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Album review: Miley Cyrus reshapes herself with new rock ‘n’ roll sound in ‘Plastic Hearts’

Cover of Cyrus’ Latest Album, “Plastic Hearts” (Courtesy of RCA Records)

“Plastic Hearts”

Miley Cyrus

RCA Records

Released Nov. 27

By Isabella Durgin

Nov. 27, 2020 8:01 p.m.

Miley Cyrus’ plastic heart melted just a little with her induction into rock ‘n’ roll.

The singer’s seventh studio album “Plastic Hearts” was released Friday on a wave of enthusiasm from persistent fan demand and singles teasing the record’s debut. Threading together emotional yet vivacious ballads with unabashed self-acceptance, “Plastic Hearts” is an energetic expedition into Cyrus’ mind and the heart of rock. The album is a rare moment of vulnerability, as Cyrus confronts her love life through intoxicating lyrics and an exhilaratingly bold sound.

“WTF Do I Know” opens the release with roaring intensity, which sets the stage for the lively and unapologetic tone of the album. The bouncy beat matches the biting breakup lyrics of anger and heartbreak as Cyrus channels her pain into a freeing, defiant venom. Moreover, Cyrus’ belting, “What the fuck do I know? I’m alone/ ‘Cause I couldn’t be somebody’s hero/ You want an apology? Not from me,” is balanced by the snappy staccato delivery of the verses.

A harsh transition is a jolting welcome into “Plastic Hearts,” but what follows is an impactful, dynamic title track. The initially disorienting, stripped percussion builds into a light beat that keeps the album fresh while vibrant drums enhance the self-critical nature that causes Cyrus to be “frightened by (her) own reflection.” Less intense than the prior track, “Plastic Hearts” contains more mature commentary on Cyrus’ desire and failure to fully experience love.

[Related: Album Review: ‘Bangerz’ by Miley Cyrus]

Cyrus continues to evaluate the shortcomings of her past relationships in “Angels Like You.” The somber, introspective tone set by thumping bass and expansive guitar lays a foundation of pent-up frustration that is finally released in the third punchy delivery of the chorus. Ending with a stripped repetition for the outro, Cyrus casts even more melancholy upon the track with a twangy lament that “angels like you can’t fly down here with me.”

Yet no other song on the album can match up to the lyrical quality of “Never Be Me.” The translucent song pierces the opaque, carefree facade that Cyrus has formed over the years seen in her more surface-level pop songs like “Prisoner.” But the new track is a heart-wrenching evaluation of personal limitations and tragic flaws with a genuine, hopeful message of personal improvement, extending beyond romantic faults to Cyrus’ artistic journey. And even with a disappointingly forgettable beat, the production does provide an opportunity for Cyrus’ piercing voice to shine, which she readily claims.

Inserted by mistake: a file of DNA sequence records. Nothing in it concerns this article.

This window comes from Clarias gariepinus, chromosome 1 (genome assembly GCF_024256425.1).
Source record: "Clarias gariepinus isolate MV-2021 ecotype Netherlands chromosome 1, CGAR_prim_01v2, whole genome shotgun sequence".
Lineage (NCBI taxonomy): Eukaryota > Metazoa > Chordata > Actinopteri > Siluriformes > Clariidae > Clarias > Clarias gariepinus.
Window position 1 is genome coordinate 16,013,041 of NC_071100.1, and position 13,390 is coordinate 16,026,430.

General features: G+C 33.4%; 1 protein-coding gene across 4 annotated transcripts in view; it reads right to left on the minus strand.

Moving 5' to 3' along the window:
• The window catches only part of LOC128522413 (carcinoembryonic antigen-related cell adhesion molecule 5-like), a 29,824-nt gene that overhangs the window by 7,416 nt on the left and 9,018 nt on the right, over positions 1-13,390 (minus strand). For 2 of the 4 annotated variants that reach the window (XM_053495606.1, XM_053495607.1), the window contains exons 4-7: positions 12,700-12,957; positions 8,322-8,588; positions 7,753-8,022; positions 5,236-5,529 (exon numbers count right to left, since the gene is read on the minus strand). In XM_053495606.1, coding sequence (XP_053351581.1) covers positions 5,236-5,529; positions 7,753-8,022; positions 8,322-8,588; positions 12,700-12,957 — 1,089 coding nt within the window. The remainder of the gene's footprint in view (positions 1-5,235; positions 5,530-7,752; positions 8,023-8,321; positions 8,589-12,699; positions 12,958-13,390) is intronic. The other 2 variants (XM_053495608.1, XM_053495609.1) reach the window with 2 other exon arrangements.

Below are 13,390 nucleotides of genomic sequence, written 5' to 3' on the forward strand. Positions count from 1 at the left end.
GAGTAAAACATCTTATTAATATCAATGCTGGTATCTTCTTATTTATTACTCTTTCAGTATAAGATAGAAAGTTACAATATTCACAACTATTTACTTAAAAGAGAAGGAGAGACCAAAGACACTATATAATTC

Unfortunately, an incongruous beat also afflicts “Bad Karma,” but while “Never Be Me” found strength in simple instrumentals, “Bad Karma” falls flat. With basic, heavy production, the lyrics – which do possess potential – are consequently dragged down. The vocal integration of Cyrus’ grunts with the music feels even more misplaced, alienating the listener from the fusion of Joan Jett and Cyrus.

[Related: Album review: Imagery, personality on ‘Women in Music Pt. III’ mark evolution of HAIM’s sound]

But with the exception of “Bad Karma,” the album’s true strength stems from the powerhouse lineup of rock ‘n’ roll icons featured throughout. “Edge of Midnight” is the iconic pop-rock collision of Stevie Nicks’ “Edge of Seventeen” and Cyrus’ own “Midnight Sky,” seamlessly melding Nicks’ and Cyrus’ sultry vocals together to generate a fiery new creation that transcends a typical remix. Cyrus’ rocker standing is further elevated in “Night Crawling,” which is grounded by Billy Idol and contains the true thunder of rock ‘n’ roll. Yet Cyrus still puts her own spin on the track, because instead of opening with familiar rock elements, the song begins with a jaunty synth tempo that echoes “See You Again,” a song from Cyrus’ Hannah Montana days.

Cyrus concludes the album with a duo of covers – Blondie’s “Heart Of Glass” and The Cranberries’ “Zombie.” While the artist fails to contribute anything to the latter song, she reclaims the former, making it her own as her huskier voice adds depth to the track that was lacking in the airier original. More energetic and intense than Blondie’s, Cyrus’ version complements the integrity of “Heart Of Glass,” successfully blending a song so ingrained in the collective consciousness of new wave fans into her own album.

While “Plastic Hearts” could have easily gone awry with the addition of such dauntingly infamous classics, Cyrus took rock ‘n’ roll and shaped it with her past, emotionally and artistically. She successfully captures listeners old and new with her distinctly raw and unrestrained sound, making a name for herself in the new era of rock. However, this is only the beginning, as Cyrus has a long way to go before she cements herself as an icon in the genre.

But nonetheless, the multifaceted Cyrus has remade herself yet again, except this time, her transformation entwines authenticity with a rocking good time.

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Isabella Durgin | Music | fine arts editor
Durgin is currently the music | fine arts editor. She previously served as an Arts contributor from 2020-2021. She is a second-year English student from Meridian, Mississippi.
Durgin is currently the music | fine arts editor. She previously served as an Arts contributor from 2020-2021. She is a second-year English student from Meridian, Mississippi.
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